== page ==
“Superior Kalyne wants to see you,” he said in his broad, common accent, “and I’m of the opinion that I never saw him angrier.”

“Severard, you poor thing, you must be terrified. Do you have the box?”

“I do.”

“And you took something out for Frost?”

“I did.”

“And something for your wife too, I hope?”

“Oh yes,” said Severard, his eyes smiling more than ever, “My wife will be well taken care of. If I ever get one.”

“Good. I hasten to answer the call of the Superior. When I have been with him for five minutes, come in with the box.”

“Just barge into his office?”

“Barge in and stab him in the face for all I care.”

“I’d consider that done, Inquisitor.”

Glokta nodded, turned away, then turned back. “Don’t really stab him, eh, Severard?”

The Practical smiled with his eyes and sheathed his vicious-looking knife. Glokta rolled his eyes up to the ceiling, then limped off, his cane tapping on the tiles, his leg throbbing. Click, tap, pain. That was the rhythm of his walking.

The Superior’s office was a large and richly appointed room high up in the House of Questions, a room in which everything was too big and too fancy. A huge, intricate window dominated one wood-panelled wall, offering a view over the well-tended gardens in the courtyard below. An equally huge and ornate desk stood in the centre of a richly coloured carpet from somewhere warm and exotic. The head of a fierce animal from somewhere cold and exotic was mounted above a magnificent stone fireplace with a tiny, mean fire close to burning out inside.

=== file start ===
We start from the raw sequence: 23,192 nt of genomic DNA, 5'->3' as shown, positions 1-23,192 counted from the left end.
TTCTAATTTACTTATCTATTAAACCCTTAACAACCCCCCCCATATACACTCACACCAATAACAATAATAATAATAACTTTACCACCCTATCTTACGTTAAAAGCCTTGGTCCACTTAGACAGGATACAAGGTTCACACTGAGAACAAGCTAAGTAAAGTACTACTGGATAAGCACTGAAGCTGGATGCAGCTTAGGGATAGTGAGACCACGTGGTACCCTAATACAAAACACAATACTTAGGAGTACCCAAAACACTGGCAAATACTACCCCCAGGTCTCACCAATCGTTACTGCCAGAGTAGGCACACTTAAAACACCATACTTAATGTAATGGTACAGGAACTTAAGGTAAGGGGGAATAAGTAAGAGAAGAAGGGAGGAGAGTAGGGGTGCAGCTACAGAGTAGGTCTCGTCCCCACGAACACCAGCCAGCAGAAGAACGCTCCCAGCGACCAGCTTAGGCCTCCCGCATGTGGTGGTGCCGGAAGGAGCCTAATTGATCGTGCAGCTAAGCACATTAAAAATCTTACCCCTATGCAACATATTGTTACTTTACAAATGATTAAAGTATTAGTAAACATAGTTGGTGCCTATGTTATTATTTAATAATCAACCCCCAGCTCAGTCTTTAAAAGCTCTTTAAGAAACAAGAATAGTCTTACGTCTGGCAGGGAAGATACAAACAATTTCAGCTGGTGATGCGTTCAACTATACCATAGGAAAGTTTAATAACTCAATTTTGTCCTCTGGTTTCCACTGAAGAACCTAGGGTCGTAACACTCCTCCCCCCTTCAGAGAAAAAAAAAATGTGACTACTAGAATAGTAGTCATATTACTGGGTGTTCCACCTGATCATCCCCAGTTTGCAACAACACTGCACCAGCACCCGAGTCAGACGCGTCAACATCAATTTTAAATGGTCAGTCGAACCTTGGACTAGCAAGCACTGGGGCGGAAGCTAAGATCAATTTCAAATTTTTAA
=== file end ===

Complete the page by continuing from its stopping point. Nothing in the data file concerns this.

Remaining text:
Superior Kalyne himself made his office look small and drab. A vast, florid man in his late fifties, he had over-compensated for his thinning hair with magnificent white side whiskers. He was considered a daunting presence even within the Inquisition, but Glokta was past scaring, and they both knew it.

There was a big, fancy chair behind the desk, but the Superior was pacing up and down while he screamed, his arms waving. Glokta was seated on something which, while doubtless expensive, had clearly been designed to make its occupant as uncomfortable as possible. It doesn’t bother me much, though. Uncomfortable is as good as I ever get.